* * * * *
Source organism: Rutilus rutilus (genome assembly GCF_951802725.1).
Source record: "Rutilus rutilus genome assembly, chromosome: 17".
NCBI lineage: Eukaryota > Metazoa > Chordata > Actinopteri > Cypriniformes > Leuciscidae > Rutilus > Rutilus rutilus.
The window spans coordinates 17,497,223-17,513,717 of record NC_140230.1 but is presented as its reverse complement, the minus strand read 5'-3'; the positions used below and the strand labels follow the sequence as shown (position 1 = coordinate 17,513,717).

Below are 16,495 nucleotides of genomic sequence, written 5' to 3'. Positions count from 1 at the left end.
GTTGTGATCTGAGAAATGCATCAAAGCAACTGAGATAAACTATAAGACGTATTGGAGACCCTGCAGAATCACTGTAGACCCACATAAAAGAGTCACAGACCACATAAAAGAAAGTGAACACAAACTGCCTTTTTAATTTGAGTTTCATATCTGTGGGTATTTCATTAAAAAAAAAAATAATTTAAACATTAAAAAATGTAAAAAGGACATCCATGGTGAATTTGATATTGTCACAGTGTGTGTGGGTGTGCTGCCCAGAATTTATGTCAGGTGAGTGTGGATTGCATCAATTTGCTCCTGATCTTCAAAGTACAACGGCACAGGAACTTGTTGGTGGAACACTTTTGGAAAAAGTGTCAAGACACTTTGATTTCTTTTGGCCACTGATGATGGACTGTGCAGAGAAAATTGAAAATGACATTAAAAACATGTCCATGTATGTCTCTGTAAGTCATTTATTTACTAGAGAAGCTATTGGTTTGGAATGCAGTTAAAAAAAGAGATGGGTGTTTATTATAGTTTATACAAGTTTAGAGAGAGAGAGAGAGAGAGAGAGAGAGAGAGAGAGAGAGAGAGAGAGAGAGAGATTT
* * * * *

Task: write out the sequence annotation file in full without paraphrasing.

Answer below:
Source organism: Rutilus rutilus (genome assembly GCF_951802725.1).
Source record: "Rutilus rutilus genome assembly, chromosome: 17".
NCBI lineage: Eukaryota > Metazoa > Chordata > Actinopteri > Cypriniformes > Leuciscidae > Rutilus > Rutilus rutilus.
The window spans coordinates 17,497,223-17,513,717 of record NC_140230.1 but is presented as its reverse complement, the minus strand read 5'-3'; the positions used below and the strand labels follow the sequence as shown (position 1 = coordinate 17,513,717).

Below are 16,495 nucleotides of genomic sequence, written 5' to 3'. Positions count from 1 at the left end.
GTTGTGATCTGAGAAATGCATCAAAGCAACTGAGATAAACTATAAGACGTATTGGAGACCCTGCAGAATCACTGTAGACCCACATAAAAGAGTCACAGACCACATAAAAGAAAGTGAACACAAACTGCCTTTTTAATTTGAGTTTCATATCTGTGGGTATTTCATTAAAAAAAAAAATAATTTAAACATTAAAAAATGTAAAAAGGACATCCATGGTGAATTTGATATTGTCACAGTGTGTGTGGGTGTGCTGCCCAGAATTTATGTCAGGTGAGTGTGGATTGCATCAATTTGCTCCTGATCTTCAAAGTACAACGGCACAGGAACTTGTTGGTGGAACACTTTTGGAAAAAGTGTCAAGACACTTTGATTTCTTTTGGCCACTGATGATGGACTGTGCAGAGAAAATTGAAAATGACATTAAAAACATGTCCATGTATGTCTCTGTAAGTCATTTATTTACTAGAGAAGCTATTGGTTTGGAATGCAGTTAAAAAAAGAGATGGGTGTTTATTATAGTTTATACAAGTTTAGAGAGAGAGAGAGAGAGAGAGAGAGAGAGAGAGAGAGAGAGAGAGAGAGAGAGATTT